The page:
• Take breaks (as many as you need!). If — and when — you’re starting to feel social fatigue, step outside for a moment or find a room that’s a little less occupied. My favorite is the restroom, as many people don’t usually question what you’re doing in there — just don’t take too long for people who may need to actually use it. Use the time to take a few deep breaths, get grounded, and recenter. Smile at yourself in the mirror, too; while it may sound creepy, it scientifically works. 
  • Check out early and go home. If people at the work Christmas party start organizing a Cha-Cha Slide after too much party punch, it might be time to cha-cha out of there. HSPs are sponges to their environment and the energy that people produce around them — and awkward situations are especially taxing. Additionally, if a loved one’s holiday cheer is starting to turn into holiday jeer, it’s not worth sacrificing your peace to take part in a family feud.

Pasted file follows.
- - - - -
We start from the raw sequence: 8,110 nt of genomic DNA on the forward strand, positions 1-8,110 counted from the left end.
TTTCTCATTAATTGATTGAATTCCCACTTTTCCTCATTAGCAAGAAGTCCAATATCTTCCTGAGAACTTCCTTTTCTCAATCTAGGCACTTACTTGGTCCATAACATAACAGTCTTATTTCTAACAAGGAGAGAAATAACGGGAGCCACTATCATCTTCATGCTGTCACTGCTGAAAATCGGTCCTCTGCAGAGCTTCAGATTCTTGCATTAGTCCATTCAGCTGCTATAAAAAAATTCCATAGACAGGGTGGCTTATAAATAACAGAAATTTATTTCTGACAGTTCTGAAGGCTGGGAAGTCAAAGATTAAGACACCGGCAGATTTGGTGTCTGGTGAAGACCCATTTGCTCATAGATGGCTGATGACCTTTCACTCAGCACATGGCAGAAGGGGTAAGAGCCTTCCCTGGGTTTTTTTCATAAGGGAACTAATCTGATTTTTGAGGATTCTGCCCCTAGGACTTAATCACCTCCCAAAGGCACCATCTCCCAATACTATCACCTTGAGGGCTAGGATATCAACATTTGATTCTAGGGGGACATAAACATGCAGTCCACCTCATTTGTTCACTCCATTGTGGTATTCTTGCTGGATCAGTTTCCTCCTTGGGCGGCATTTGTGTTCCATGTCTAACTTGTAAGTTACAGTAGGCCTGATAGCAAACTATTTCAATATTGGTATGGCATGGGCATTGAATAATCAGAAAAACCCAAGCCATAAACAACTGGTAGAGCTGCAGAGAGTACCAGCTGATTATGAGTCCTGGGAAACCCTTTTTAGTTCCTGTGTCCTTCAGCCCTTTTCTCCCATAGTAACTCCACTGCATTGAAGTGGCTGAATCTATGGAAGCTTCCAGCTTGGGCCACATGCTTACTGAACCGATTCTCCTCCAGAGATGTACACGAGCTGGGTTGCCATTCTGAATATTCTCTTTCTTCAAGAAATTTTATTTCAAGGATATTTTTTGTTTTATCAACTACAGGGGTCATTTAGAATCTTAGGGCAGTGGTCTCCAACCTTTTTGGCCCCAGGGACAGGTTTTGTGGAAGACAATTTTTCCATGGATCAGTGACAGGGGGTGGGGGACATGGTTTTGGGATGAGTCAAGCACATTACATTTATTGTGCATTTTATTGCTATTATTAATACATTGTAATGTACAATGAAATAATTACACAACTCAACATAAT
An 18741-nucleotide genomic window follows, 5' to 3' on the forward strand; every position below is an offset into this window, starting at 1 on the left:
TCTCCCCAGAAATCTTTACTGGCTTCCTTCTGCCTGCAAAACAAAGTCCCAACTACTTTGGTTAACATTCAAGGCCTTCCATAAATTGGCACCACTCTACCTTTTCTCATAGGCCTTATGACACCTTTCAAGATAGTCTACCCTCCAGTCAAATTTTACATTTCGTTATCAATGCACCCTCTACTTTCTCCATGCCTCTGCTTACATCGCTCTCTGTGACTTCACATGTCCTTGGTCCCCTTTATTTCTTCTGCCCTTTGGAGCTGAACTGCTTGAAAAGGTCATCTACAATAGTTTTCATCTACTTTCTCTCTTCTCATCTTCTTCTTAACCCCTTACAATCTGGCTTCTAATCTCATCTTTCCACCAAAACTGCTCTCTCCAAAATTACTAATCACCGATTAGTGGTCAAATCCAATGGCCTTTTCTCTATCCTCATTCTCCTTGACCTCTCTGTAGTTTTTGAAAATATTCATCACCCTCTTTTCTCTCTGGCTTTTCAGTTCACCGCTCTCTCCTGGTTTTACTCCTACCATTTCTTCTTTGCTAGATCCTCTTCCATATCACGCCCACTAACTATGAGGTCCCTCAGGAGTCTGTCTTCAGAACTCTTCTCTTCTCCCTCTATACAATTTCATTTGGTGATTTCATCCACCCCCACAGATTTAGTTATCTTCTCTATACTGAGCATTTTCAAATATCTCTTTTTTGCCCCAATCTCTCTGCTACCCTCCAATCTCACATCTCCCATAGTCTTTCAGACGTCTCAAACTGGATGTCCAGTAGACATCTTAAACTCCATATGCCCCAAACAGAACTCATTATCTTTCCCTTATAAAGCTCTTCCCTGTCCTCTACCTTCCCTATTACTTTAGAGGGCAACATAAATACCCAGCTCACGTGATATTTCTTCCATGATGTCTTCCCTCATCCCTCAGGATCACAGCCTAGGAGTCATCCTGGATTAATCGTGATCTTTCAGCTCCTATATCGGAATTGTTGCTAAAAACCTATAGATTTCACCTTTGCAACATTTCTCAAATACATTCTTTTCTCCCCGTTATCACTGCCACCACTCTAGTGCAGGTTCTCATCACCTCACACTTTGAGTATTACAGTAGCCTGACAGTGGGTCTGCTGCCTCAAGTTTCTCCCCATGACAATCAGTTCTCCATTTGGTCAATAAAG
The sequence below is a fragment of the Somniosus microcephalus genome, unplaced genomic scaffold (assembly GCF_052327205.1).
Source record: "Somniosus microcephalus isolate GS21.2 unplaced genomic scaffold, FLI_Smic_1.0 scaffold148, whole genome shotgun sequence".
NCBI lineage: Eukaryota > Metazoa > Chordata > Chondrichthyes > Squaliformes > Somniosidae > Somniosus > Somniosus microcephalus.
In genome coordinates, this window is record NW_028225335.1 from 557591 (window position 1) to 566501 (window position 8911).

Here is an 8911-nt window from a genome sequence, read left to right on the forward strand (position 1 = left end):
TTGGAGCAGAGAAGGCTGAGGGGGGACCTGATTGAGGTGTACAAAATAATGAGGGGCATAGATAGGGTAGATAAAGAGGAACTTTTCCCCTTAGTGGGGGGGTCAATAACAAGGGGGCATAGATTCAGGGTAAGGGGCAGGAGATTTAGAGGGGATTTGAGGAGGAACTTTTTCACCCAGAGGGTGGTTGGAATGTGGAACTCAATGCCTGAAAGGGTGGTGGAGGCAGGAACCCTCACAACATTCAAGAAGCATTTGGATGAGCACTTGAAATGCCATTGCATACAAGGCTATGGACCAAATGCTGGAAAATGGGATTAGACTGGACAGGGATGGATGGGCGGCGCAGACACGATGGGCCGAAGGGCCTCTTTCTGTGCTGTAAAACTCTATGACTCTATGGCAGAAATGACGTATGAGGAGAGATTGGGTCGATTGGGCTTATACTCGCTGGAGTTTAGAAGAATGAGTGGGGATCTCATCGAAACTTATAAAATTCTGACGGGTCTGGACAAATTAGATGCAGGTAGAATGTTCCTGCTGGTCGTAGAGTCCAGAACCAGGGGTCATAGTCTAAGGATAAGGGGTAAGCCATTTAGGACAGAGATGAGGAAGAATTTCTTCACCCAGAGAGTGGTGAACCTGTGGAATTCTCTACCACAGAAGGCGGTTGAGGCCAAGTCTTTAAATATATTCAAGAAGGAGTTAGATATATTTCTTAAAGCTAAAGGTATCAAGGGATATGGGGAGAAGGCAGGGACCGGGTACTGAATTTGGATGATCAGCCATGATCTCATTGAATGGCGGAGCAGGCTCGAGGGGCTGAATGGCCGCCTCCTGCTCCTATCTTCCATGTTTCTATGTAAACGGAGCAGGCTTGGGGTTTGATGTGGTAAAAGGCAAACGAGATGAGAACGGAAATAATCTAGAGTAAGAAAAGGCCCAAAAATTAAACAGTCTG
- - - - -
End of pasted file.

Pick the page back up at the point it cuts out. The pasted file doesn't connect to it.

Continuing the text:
Know What Triggers You and Act Accordingly 

As I learn more about the world of being a highly sensitive person, and all that it encompasses, I’m actually delighted to be a part of it. Despite its limitations, like getting drained more easily, it really is a superpower to experience the world how we do. Things I thought that were only bothersome to me actually apply to millions of people. It’s another “aha” moment as I learn more about another facet of my personality that inspires my uniqueness, and the uniqueness of others around me who are also HSPs (but haven’t noticed it within themselves yet). 

Since the holidays have always been a stressful time for many people, it’s no surprise that it’d be extra harrowing for those of us who are not only introverts, but also highly sensitive people. It’s my hope that the knowledge I’ve gained of what triggers me — and why — and the tips I’ve shared, can help other highly sensitive introverts survive the holiday season, too.